We can learn a lot about a culture through its needlework traditions. This list features free embroidery patterns based on traditional ethnic embroidery designs from around the world, but it's just a starting point. Once you explore these, you may just find yourself eager to learn about more cultural embroidery from many regions of the globe!
Updated by Mollie Johanson
01 of 08
Hungarian embroidery is typically known for bold designs and bright colors, but Mary Corbet of Needle n' Thread shares this pattern for Hungarian redwork. It's worked with thick lines of Hungarian braided chain stitch, although you could certainly use a standard chain stitch if you're not ready to learn a new stitch.
02 of 08
Kasuti embroidery, from the Karnatak region in India, follows a gridded pattern by counting threads or working on a marked grid. The designs can be simple or ornate, but once you learn the technique and practice with these free patterns, you'll be able to create your own beautiful embroidery.
03 of 08
Online shop Siren sells traditional embroidered Mexican peasant blouses, but they also have a small collection of patterns so you can give this style of embroidery a try. There are three large motifs which can be used in different areas of a blouse, but they would also work well for embroidering more than clothing.
Look at Mexican embroidery for color and stitch ideas, or choose your favorites to customize your look.
04 of 08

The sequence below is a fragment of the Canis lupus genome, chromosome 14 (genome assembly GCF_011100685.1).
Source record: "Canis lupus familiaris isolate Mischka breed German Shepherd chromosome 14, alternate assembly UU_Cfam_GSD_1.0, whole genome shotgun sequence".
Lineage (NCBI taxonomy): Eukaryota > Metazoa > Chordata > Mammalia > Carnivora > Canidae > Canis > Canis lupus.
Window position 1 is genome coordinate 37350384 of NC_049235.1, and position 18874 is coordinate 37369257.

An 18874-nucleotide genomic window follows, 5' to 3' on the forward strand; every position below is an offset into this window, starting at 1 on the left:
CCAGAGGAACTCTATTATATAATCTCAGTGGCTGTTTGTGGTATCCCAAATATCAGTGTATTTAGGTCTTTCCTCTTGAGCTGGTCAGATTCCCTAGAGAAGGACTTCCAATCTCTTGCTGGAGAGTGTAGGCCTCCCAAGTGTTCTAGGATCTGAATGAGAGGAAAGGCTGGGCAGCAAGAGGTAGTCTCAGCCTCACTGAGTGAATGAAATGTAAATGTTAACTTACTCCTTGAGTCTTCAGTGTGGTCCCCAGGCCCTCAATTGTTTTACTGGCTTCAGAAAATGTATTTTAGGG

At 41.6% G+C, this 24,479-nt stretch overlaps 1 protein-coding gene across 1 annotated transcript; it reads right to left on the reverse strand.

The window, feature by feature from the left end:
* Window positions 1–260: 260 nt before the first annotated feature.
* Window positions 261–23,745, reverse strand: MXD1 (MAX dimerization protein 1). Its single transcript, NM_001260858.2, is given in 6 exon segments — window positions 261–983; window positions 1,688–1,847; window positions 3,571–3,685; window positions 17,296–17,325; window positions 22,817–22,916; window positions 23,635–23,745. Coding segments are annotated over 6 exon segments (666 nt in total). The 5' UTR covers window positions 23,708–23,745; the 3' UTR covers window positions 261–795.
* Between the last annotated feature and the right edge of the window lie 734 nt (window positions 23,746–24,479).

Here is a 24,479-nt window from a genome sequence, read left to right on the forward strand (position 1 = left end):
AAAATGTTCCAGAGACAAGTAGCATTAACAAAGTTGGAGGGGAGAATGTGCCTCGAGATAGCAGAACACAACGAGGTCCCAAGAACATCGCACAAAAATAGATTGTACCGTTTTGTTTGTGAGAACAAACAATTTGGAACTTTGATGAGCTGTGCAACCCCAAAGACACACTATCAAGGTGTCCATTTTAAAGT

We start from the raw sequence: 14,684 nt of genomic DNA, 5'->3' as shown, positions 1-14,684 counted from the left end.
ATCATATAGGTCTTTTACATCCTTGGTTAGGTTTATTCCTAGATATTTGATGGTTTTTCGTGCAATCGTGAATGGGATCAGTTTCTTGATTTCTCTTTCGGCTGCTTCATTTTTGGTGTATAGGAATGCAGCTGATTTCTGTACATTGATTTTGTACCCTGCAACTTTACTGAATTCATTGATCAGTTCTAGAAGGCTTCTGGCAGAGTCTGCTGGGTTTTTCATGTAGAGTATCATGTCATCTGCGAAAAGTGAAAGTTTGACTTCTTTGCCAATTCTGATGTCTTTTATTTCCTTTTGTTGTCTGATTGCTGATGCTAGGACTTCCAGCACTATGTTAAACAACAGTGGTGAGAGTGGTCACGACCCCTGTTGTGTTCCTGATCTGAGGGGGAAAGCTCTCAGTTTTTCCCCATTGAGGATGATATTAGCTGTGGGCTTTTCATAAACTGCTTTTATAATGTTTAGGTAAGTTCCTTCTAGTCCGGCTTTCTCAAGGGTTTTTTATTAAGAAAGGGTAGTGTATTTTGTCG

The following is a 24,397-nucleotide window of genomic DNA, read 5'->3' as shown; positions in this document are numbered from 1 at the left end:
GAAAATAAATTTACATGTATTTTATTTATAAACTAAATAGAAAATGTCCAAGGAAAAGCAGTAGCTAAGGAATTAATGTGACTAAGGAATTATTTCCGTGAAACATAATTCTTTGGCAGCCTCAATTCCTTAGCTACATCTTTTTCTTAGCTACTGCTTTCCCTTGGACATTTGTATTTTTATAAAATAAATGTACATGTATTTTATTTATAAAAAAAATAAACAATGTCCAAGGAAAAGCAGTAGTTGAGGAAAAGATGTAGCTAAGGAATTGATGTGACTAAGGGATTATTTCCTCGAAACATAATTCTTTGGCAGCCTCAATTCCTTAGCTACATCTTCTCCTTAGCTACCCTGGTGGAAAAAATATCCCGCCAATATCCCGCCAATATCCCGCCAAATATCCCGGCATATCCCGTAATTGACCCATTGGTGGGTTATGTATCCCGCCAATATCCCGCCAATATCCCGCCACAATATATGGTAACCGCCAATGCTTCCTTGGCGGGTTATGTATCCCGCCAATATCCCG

Stitch this traditional Uzbek pattern and learn more about Central Asian Suzani embroidery. Find information on the history and methods used in this traditional form of embroidery, as well as a full-color pattern with tips for working the design.Continue to 5 of 8 below.
05 of 08
At first glance, Brazilian dimensional embroidery may look a lot like any other basic embroidery or perhaps stumpwork. But a closer look will reveal that this technique uses a variety of stitches that cause the embroidery to practically jump off the fabric.
What makes this unique is that it's worked with Brazilian rayon throughout the designs, and the thread itself is twisted in the opposite direction from most cotton threads so the stitches often need to be worked differently. Rosealie Wakefield-Millefiori walks you through many stitches and patterns, and The Brazilian Dimensional Embroidery International Guild is also a great resource.
06 of 08
Formed with a simple version of running stitch, Japanese sashiko embroidery creates stunning patterns that can quickly fill an area. Here at The Spruce, you'll find several sets of sashiko patterns, both that repeat for large-scale designs as well as for making smaller motifs.
07 of 08
Celtic knots are typically worked with rope, but they're also depicted in illustrations and jewelry. Shala from Don't Eat the Paste draws complex knots to be used as coloring pictures as well as embroidery patterns.
Any of her designs could be stitched, and working with a thick line stitch or a chain stitch will work well, but those that are already formatted for embroidery will make your job all that much easier!
08 of 08
In Sweden, one common type of embroidery is known as huck embroidery or huck weaving, and it's made by counting threads on specially designed fabric. Although this page of information and technique doesn't include any pattern charts, you'll quickly learn how to follow the photos or even create your own improvised patterns.